[Immigrants] [Caffrey townland]
Narratives: [Eugene] [Edward] [Lawrence]
[Matthew 1] [Matthew 2] [Obit] [Baps/Births] [Children 1][& 2]
Carlons intro | part 1 | part 2
MARGARET (EGAN) FAGAN
Aside from the tintype on the prior page, this is the only portrait I've found of Margaret Egan. Taken on the west side of Manhattan, it shows a much younger woman than the one in the 1880s photo. I wouldn't have identified her were it not for the pencil marking on the back: "EGAN - FAGAN." My best guess is that it was taken soon after her arrival in the country ( presumably 1873-74).
To date I've found no record of Matthew Fagan and Margaret Egan's marriage, but their first child, Edward Patrick, was born Jun 14, 1880 and later baptized at St. Stephen's on East 28th Street. This Edward, named after Matthew's father, died before Anna's birth in February 1882. Three Egan Godfathers and one Egan Godmother were named on the children's baptismal certificates, so I assume Margaret migrated with family. No information has surfaced to date on their exact relationship or county of origin, but there are a few avenues of research I've not taken yet.
Margaret's death certificate tells us she was born in Ireland to Thomas and Winifred Egan and immigrated to New York 26 years before her death at the age of 47. Death occurred at 8:00am on January 2, 1900. There was no record of prior medical care, which suggests that it was unexpected. The coroner's assistant entered as cause of death: "fatty degeneration of the heart".
A 1.25" x 1.75" paper-based albumen print glued to 2.25" x 3.1" linen textured studio mount. Embossed on front: Adams Studios, 6th Ave. between 21st and 22nd Streets, New York (Manhattan). Like the shop photo below, it's faded to a pale ochre. Electronic enhancement of contrast was required to make the image visible.
MATTHEW FAGAN'S BLACKSMITH SHOP
Unenhanced, hi-resolution image of shop
That's Matthew Fagan, third from the left, hand on hip, standing in front of his blacksmith shop on Jackson Ave in the Hunters Point section of Long Island City, N.Y. In city directory listings of the time, I've found two shops in Matthew's name.
33 JACKSON Starting some time between 1889/92 and until at least 1904 he was listed at 33 Jackson av. Estimating Matthew's age in the photo, I would guess it shows 33 Jackson during the early 1890s, at about age 40. He appeared old for his age in later photos.
Prior to 1890, 33 Jackson was already a blacksmith shop but under the name of John J. Wright. Perhaps Matthew bought the business from Wright or worked for him.
104 JACKSON Family legend says Matthew's shop was destroyed during a fire that wiped out that area of L.I.City. I haven't found any reference to this tragedy, but it would explain why he relocated the shop up the street at 104 Jackson Ave around 1904 or 1905. It was still there when the 1912 Queens City Directory was published.
The business directories of the 1890s show that the first blocks
of Jackson Avenue were the site of many of
Long Island City's blacksmith shops and businesses.
In fact this intersection, near the ferry dock to Manhattan
and the LIRR station, was the main Queens hub.|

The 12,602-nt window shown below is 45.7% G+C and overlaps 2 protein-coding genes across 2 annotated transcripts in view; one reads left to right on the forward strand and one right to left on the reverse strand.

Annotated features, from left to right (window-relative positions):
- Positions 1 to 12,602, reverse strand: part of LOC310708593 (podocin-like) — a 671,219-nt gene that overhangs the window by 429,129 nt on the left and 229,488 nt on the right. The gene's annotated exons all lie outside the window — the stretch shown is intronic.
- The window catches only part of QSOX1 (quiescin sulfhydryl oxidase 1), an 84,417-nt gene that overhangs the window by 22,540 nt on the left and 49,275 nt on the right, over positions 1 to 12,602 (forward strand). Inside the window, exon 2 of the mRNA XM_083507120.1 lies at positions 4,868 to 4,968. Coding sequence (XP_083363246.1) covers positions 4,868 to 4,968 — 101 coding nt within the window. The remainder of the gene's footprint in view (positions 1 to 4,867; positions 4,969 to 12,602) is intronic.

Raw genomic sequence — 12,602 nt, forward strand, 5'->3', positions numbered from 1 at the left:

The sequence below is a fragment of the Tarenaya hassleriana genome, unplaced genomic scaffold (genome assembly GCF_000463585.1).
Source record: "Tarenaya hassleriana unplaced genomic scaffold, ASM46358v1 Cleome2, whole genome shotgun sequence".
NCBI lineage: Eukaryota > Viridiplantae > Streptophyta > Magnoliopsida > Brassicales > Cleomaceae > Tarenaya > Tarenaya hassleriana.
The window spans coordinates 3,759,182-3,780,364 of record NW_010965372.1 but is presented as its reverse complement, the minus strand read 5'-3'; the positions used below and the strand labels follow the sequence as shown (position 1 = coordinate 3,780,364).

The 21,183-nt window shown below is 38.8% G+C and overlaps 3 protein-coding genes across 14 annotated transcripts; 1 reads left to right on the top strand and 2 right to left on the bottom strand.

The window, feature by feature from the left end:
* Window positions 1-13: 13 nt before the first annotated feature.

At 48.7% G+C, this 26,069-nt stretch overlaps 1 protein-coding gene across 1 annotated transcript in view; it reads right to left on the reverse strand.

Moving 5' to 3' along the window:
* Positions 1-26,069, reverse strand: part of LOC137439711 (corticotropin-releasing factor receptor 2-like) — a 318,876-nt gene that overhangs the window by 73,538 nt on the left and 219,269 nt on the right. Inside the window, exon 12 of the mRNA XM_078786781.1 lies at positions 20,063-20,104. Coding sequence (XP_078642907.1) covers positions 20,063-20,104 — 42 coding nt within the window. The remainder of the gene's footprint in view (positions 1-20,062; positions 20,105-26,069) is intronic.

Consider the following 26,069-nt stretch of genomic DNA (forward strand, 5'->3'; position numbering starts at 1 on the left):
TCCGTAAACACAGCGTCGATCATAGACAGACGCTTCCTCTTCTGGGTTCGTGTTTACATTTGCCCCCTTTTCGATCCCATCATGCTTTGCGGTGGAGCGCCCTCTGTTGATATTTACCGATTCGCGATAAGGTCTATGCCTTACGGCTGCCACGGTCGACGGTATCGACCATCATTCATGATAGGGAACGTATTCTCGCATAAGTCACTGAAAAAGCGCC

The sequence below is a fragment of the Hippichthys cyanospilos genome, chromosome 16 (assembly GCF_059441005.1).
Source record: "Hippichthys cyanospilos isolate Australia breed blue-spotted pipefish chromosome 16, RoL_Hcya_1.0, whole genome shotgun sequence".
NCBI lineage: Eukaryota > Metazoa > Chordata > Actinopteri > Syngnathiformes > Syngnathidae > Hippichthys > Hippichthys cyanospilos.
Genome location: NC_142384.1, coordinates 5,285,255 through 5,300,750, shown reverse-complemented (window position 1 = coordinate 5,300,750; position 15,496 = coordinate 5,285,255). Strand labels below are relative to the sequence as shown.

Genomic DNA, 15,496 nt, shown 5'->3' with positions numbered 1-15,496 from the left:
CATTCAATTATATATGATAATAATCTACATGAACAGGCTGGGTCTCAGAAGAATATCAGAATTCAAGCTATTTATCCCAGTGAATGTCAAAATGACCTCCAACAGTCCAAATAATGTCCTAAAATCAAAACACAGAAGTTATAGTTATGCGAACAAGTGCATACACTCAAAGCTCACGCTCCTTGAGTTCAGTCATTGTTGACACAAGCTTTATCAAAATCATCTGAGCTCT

After Matthew's death, his son Thomas Francis would become president of George J. Ryan's Real Estate & Insurance firm at 46 Jackson Ave, (later 10-64) very close to where his father had worked. These buildings no longer exist.
It's comforting to think the horse-shoeing business was kind enough to Matthew to allow him to finish out his life plying a trade that was not yet obsolete.
Matthew had his will drawn up in 1912 and was retired from business when questioned by the New York State Census of June 1915. His death occurred on June 10, 1918 at Anna's apartment in Manhattan after a 16 month period of illness.
Images of Matthew's obituary and an ad for his son's business (40k total)
|TECH NOTES: A paper-based albumun print, 5" x 8". Sharply detailed, but faded to a pale ochre tone, damaged and mounted on acidic cardboard. The tonal range of the scanned image you see here has been considerably enhanced in the computer.|
This is from a series of five undated snapshots of Matthew Fagan and his younger daughter Mary (known as Mamie) in front of what may have been their home in the Hunters Point section of Long Island City in Queens.
He was listed at 123 11th Street (now 45th Road) in 1910 and 1912. Thomas also reported that address at the time of his June 1911 marriage to Agnes Flanagan.
The next family address comes from Anna's July 1915 marriage certificate: 111 12th Street (now 45th Street)
The house in the photo could be either of these, but Matthew's elderly appearance suggests it was the later address. To see a more detailed closeup of Matthew and Mary (46k) click on the image. Use your [BACK] button to return to this place.
Mamie Fagan was physically and mentally handicapped, though not incapacitated. She was able to read and write, but was unable to support herself. When their mother Margaret died on Jan 2, 1900, 17 year old Anna took responsibility for 10 year old Mamie, and as evidenced by many photos, included her in social activities throughout her life.
Except possibly for the short period Anna lived in Manhattan, I believe Mamie lived with Anna all her life.